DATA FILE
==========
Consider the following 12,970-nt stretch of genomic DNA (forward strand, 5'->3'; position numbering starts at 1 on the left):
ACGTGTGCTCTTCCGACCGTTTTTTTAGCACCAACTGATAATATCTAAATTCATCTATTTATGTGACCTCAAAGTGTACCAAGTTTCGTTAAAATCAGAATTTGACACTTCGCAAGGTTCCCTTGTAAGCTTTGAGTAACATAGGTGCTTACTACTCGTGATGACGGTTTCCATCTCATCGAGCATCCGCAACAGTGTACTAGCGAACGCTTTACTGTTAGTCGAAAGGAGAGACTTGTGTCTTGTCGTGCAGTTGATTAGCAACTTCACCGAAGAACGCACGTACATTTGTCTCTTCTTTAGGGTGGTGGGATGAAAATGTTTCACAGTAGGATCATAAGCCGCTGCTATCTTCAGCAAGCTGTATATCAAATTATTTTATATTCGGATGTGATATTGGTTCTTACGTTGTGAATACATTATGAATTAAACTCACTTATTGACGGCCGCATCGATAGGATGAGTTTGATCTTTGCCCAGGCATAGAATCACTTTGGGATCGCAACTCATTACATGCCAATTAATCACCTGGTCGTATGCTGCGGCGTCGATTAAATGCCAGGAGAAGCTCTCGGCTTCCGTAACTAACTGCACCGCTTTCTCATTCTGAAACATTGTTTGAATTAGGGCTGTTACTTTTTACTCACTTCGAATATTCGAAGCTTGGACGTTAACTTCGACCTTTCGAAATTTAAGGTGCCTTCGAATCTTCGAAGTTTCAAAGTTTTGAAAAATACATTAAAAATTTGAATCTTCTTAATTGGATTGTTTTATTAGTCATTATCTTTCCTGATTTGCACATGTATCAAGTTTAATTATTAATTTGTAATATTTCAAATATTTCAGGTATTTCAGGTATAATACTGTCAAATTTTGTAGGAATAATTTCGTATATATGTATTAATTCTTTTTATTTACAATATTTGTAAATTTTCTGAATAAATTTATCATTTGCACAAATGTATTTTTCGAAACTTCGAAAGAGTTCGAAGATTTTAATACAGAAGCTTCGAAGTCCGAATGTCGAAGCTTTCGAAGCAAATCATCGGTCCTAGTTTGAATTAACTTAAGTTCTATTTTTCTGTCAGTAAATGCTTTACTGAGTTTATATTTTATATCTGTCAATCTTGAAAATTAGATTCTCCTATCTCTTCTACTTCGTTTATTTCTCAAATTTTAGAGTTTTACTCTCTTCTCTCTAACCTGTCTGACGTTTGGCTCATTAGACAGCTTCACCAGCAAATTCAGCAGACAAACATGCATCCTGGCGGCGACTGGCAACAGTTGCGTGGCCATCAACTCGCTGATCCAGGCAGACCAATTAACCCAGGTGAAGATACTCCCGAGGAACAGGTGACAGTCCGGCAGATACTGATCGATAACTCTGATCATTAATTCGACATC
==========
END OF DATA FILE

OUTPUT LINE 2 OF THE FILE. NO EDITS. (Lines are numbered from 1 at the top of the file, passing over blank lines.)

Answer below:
ACGTGTGCTCTTCCGACCGTTTTTTTAGCACCAACTGATAATATCTAAATTCATCTATTTATGTGACCTCAAAGTGTACCAAGTTTCGTTAAAATCAGAATTTGACACTTCGCAAGGTTCCCTTGTAAGCTTTGAGTAACATAGGTGCTTACTACTCGTGATGACGGTTTCCATCTCATCGAGCATCCGCAACAGTGTACTAGCGAACGCTTTACTGTTAGTCGAAAGGAGAGACTTGTGTCTTGTCGTGCAGTTGATTAGCAACTTCACCGAAGAACGCACGTACATTTGTCTCTTCTTTAGGGTGGTGGGATGAAAATGTTTCACAGTAGGATCATAAGCCGCTGCTATCTTCAGCAAGCTGTATATCAAATTATTTTATATTCGGATGTGATATTGGTTCTTACGTTGTGAATACATTATGAATTAAACTCACTTATTGACGGCCGCATCGATAGGATGAGTTTGATCTTTGCCCAGGCATAGAATCACTTTGGGATCGCAACTCATTACATGCCAATTAATCACCTGGTCGTATGCTGCGGCGTCGATTAAATGCCAGGAGAAGCTCTCGGCTTCCGTAACTAACTGCACCGCTTTCTCATTCTGAAACATTGTTTGAATTAGGGCTGTTACTTTTTACTCACTTCGAATATTCGAAGCTTGGACGTTAACTTCGACCTTTCGAAATTTAAGGTGCCTTCGAATCTTCGAAGTTTCAAAGTTTTGAAAAATACATTAAAAATTTGAATCTTCTTAATTGGATTGTTTTATTAGTCATTATCTTTCCTGATTTGCACATGTATCAAGTTTAATTATTAATTTGTAATATTTCAAATATTTCAGGTATTTCAGGTATAATACTGTCAAATTTTGTAGGAATAATTTCGTATATATGTATTAATTCTTTTTATTTACAATATTTGTAAATTTTCTGAATAAATTTATCATTTGCACAAATGTATTTTTCGAAACTTCGAAAGAGTTCGAAGATTTTAATACAGAAGCTTCGAAGTCCGAATGTCGAAGCTTTCGAAGCAAATCATCGGTCCTAGTTTGAATTAACTTAAGTTCTATTTTTCTGTCAGTAAATGCTTTACTGAGTTTATATTTTATATCTGTCAATCTTGAAAATTAGATTCTCCTATCTCTTCTACTTCGTTTATTTCTCAAATTTTAGAGTTTTACTCTCTTCTCTCTAACCTGTCTGACGTTTGGCTCATTAGACAGCTTCACCAGCAAATTCAGCAGACAAACATGCATCCTGGCGGCGACTGGCAACAGTTGCGTGGCCATCAACTCGCTGATCCAGGCAGACCAATTAACCCAGGTGAAGATACTCCCGAGGAACAGGTGACAGTCCGGCAGATACTGATCGATAACTCTGATCATTAATTCGACATC